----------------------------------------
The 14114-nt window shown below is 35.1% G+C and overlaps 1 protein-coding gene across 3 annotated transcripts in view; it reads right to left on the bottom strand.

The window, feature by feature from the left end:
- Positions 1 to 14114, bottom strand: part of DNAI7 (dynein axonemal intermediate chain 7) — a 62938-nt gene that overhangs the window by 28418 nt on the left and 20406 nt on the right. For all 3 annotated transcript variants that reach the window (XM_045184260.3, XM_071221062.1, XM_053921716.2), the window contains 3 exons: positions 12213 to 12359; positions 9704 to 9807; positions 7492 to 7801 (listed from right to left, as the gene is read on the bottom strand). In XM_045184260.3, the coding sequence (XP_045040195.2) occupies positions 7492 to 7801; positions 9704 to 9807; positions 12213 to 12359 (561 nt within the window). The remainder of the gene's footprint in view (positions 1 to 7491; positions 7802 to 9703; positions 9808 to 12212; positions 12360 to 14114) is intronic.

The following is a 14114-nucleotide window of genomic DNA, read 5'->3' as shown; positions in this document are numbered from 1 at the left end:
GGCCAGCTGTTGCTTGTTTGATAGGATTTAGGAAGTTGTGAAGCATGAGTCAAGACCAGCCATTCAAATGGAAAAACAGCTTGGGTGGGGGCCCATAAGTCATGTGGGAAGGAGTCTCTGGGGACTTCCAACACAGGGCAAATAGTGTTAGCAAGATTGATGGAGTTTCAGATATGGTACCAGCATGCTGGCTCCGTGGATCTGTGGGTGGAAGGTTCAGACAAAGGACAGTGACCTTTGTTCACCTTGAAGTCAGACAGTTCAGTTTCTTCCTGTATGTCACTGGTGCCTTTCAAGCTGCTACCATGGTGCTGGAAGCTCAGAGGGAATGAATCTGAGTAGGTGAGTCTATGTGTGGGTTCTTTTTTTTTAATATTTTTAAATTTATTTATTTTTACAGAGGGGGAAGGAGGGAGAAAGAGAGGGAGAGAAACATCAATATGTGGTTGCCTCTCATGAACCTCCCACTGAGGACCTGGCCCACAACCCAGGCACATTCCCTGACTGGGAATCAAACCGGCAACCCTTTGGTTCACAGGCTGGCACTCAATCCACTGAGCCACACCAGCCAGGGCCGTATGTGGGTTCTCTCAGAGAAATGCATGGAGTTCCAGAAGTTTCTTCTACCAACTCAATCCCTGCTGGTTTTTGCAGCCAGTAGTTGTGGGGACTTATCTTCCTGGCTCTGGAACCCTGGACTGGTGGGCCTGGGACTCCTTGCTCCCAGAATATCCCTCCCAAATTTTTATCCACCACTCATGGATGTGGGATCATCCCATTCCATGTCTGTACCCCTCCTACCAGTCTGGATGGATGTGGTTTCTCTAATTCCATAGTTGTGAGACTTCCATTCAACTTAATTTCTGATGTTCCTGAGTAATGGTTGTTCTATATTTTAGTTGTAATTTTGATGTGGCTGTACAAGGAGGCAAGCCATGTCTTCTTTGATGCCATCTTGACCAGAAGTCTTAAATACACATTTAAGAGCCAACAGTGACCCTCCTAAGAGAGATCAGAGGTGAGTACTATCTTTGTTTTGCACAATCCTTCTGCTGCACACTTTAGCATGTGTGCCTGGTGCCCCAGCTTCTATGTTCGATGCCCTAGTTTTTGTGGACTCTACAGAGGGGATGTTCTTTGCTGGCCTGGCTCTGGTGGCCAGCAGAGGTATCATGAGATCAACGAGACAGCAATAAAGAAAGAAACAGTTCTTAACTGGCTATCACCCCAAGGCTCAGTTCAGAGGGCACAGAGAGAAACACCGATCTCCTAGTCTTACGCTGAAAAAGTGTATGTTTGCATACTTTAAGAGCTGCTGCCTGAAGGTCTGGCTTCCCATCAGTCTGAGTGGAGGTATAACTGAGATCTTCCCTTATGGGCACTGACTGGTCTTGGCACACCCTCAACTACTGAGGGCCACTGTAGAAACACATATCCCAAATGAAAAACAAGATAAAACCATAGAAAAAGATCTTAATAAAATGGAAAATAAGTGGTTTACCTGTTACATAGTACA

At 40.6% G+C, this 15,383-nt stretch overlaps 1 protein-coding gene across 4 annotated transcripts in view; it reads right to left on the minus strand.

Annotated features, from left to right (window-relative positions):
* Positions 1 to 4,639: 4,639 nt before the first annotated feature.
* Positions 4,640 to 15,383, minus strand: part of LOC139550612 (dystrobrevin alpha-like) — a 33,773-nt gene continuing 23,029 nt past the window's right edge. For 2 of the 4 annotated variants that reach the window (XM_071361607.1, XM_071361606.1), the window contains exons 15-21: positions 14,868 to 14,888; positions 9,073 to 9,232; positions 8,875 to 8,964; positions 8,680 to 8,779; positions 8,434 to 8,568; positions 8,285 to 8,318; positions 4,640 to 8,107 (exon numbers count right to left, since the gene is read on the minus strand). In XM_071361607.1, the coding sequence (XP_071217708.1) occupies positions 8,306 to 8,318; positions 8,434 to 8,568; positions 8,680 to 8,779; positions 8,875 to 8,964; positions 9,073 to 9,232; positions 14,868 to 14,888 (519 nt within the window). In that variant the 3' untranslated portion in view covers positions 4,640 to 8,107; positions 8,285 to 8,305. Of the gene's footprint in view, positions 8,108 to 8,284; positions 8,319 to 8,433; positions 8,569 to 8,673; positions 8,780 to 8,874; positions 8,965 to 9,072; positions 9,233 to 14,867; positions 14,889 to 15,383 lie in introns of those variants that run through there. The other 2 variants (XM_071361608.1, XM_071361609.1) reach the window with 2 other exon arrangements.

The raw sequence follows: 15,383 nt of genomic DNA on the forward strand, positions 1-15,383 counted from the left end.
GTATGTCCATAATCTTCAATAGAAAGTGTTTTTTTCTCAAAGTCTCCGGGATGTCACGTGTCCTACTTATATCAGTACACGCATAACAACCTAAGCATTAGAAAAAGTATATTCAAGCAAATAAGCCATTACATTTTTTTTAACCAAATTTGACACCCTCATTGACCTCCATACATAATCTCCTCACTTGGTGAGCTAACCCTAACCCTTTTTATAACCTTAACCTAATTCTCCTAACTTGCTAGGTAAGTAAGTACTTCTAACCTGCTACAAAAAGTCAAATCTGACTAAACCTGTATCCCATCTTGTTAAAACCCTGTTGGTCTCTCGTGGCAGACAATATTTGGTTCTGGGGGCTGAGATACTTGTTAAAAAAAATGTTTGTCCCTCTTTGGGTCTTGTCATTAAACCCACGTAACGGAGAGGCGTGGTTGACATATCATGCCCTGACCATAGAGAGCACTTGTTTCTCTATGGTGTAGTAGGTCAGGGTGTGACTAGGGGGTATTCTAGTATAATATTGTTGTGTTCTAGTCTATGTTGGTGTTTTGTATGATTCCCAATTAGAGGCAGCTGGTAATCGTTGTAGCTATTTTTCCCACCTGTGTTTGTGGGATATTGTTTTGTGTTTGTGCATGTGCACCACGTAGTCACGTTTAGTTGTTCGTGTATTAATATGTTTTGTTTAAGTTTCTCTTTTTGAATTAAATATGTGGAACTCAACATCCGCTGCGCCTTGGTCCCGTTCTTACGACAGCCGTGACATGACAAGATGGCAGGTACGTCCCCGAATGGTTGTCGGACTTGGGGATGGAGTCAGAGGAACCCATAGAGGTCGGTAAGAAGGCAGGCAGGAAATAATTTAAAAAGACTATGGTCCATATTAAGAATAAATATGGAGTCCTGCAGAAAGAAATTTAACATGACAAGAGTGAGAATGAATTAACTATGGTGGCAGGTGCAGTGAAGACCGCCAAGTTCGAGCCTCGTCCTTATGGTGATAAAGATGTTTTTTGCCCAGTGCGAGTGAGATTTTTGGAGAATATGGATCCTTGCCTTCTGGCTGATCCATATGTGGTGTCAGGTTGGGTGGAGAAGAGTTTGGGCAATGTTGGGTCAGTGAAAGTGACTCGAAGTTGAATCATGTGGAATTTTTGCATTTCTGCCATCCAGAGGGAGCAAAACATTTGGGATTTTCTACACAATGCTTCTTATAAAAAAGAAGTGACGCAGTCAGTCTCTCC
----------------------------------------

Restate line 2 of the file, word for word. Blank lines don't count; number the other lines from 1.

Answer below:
The window, feature by feature from the left end: